Tickets are available starting at $22 and are available online at www.hawaiitheatre.com, by calling the Hawaii Theatre Box Office at 808-528-0506 or visiting the box office at 1130 Bethel Street, Tuesday through Saturday, 9 a.m. to 5 p.m.  For more information, visit www.hawaiitheatre.com.

Discounts for Hawaii Theatre members, groups of 10 or more, youth (18 and under), seniors (62 and older), and students and military (with valid ID). Some restrictions may apply.

This production is sponsored in part by Hawaiian Springs Natural Water and the Honolulu Star-Advertiser. It's Only A Play will have a limited engagement at Honolulu’s historic Hawaii Theatre for 11 shows only, June 18-28.

To see a PSA that KHON2 is running about this play, visit my Facebook page: Diane Ako.

At work with Mommy

April 17th, 2015
By



This is why my daughter likes coming to work with me. Here is a pictorial essay of a day we spent at KHON when there was no school due to a holiday.

We very quietly watch Uncle Taizo and Auntie Trini at work on Living 808.

We very quietly watch Uncle Taizo and Auntie Trini at work on Living 808.

We help greet the Living 808 guests.

We help greet the Living 808 guests.

After Mommy's work, we swing on banyan tree roots at Ala Moana Beach Park across KHON.

After Mommy's work, we swing on banyan tree roots at Ala Moana Beach Park across KHON.

We watch a boy catch tilapia and squeal when it comes too close.

We watch a boy catch tilapia and squeal when it comes too close.

We impress Mommy by getting easily across the monkey bars. Then again, someone is a little monkey.

We impress Mommy by getting easily across the monkey bars. Then again, someone is a little monkey.

Now that I think about it, this is why I like Olivia to visit me at work!

S & M and sewing

April 6th, 2015
By



As I mentioned in the previous blog, I committed to sewing Olivia curtains for her room, because she asked me to. I'm not a great seamstress, but I can do straight lines (somewhat!)

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One Saturday, my friend Kalei came over, so I asked her to help me with the curtains. She is about as undomesticated as they come (What's the opposite of that? Feral?) so she did the following whenever I asked for help:

-Take photos

-Need to respond to a text

-Need to post something work-related on Facebook

-Laugh at me

All this, while I slave over the sewing machine.

IMG_5889

Probably the funniest moment was when she said she couldn't help me because she had to look up the number for a sado masochist.

If needing to find a bondage professional has never come up in your casual conversations, this is how it sounds:

Me: "Can you hold the other end of this material so it doesn't move?"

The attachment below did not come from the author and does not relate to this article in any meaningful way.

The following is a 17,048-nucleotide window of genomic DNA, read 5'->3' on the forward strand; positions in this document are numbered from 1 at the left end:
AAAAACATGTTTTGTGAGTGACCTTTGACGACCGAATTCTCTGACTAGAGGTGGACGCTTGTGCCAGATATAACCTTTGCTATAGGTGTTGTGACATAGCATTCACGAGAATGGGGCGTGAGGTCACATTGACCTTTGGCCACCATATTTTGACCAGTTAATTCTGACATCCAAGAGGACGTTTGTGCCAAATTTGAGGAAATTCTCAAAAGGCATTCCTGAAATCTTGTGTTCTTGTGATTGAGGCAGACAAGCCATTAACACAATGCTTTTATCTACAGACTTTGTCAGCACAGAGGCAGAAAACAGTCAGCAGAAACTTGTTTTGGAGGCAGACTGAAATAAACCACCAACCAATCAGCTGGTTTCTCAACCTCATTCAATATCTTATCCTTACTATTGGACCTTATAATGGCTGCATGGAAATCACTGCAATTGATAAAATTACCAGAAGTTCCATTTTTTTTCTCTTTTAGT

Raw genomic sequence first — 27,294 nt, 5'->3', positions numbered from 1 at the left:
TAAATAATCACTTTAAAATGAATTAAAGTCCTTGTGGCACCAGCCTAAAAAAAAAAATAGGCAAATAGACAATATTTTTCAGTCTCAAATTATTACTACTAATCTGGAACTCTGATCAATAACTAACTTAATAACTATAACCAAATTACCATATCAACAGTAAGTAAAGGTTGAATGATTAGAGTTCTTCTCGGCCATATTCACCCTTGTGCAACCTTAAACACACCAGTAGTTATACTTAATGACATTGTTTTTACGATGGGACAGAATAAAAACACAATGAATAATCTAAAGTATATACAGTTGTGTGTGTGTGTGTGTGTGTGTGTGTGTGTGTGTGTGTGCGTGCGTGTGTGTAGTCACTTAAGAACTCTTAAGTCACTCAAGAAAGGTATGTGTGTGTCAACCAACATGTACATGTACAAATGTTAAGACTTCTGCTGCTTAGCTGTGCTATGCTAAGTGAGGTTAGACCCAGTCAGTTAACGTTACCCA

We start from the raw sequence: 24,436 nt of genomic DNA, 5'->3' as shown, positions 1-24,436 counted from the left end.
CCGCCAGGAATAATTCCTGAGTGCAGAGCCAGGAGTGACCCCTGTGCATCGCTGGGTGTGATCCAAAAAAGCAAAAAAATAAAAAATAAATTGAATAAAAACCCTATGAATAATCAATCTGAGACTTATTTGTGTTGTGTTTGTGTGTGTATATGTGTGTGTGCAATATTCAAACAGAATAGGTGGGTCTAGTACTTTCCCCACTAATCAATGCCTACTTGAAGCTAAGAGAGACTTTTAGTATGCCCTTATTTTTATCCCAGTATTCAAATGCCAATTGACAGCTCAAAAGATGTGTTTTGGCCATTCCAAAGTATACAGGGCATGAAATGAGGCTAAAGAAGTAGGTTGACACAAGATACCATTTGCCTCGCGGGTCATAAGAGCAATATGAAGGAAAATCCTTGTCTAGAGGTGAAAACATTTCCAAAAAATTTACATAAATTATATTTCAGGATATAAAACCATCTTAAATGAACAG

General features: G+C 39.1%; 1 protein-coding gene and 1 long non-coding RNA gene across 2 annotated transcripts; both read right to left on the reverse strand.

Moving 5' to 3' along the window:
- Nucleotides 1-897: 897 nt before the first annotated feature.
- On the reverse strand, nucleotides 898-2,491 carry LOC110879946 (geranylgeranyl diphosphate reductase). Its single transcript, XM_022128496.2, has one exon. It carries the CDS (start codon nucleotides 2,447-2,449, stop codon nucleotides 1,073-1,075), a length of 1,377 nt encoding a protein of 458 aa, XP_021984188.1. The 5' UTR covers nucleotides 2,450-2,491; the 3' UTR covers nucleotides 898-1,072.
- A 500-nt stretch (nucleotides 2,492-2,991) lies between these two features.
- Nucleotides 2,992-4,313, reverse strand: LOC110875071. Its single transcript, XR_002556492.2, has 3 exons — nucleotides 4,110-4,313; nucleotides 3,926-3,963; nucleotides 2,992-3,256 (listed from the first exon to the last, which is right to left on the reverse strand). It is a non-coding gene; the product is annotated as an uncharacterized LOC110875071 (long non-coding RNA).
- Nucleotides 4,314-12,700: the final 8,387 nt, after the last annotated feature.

Kalei: "Hang on. I just need to find the number for a dominatrix for an interview." <two text alert ringtones later> "Shoot. She can't go on air. Who was that other dominatrix? Think, think."

I should clarify, Kalei is a media person. The angle here was a tie-in to the 50 Shades of Grey phenomenon.

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So it goes on like this for many minutes and I, being a liberal media person as well, am also not fazed by the topic. It's just another conversation in my crazy household.

We debate why a professional dominatrix would not want to go on air to advertise her business (I mean, if this is her living, right?), we brainstorm other leads for S&M services, we discuss the attractiveness of the subject matter in general.

I have a lot of contacts in my address book but because I'm a news person, a lot of them are politicians, agency directors, and business executives. She's in music radio, so her sphere of influence is, well - alternative.

"You would make a good dominatrix," she muses. "You're bossy."

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FYI this is purely conjecture. S&M is not in my life experiences. Not that there's anything wrong with it!

This, because I've bossed her around (or tried to) all morning with the curtain sewing. She's one of my best friends and so it's easy to slip into the familiar / command form.

Like, thanks? I've never thought about that before?

She continued on. Continued! This is so bizzare! "I also can't see you as the subject. You're too strong willed. You'd be like, 'No. I don't feel like doing that. I'm not going to.'"

Truth be told, she's probably right. That sounds exactly like my personality. Bossy Chinese lady. Spun for political correctness: Confident career professional!

Here's what bossy Chinese lady did accomplish, though, while non-domesticated friend found a zillion ways to not have to help: I whipped up that set of curtains.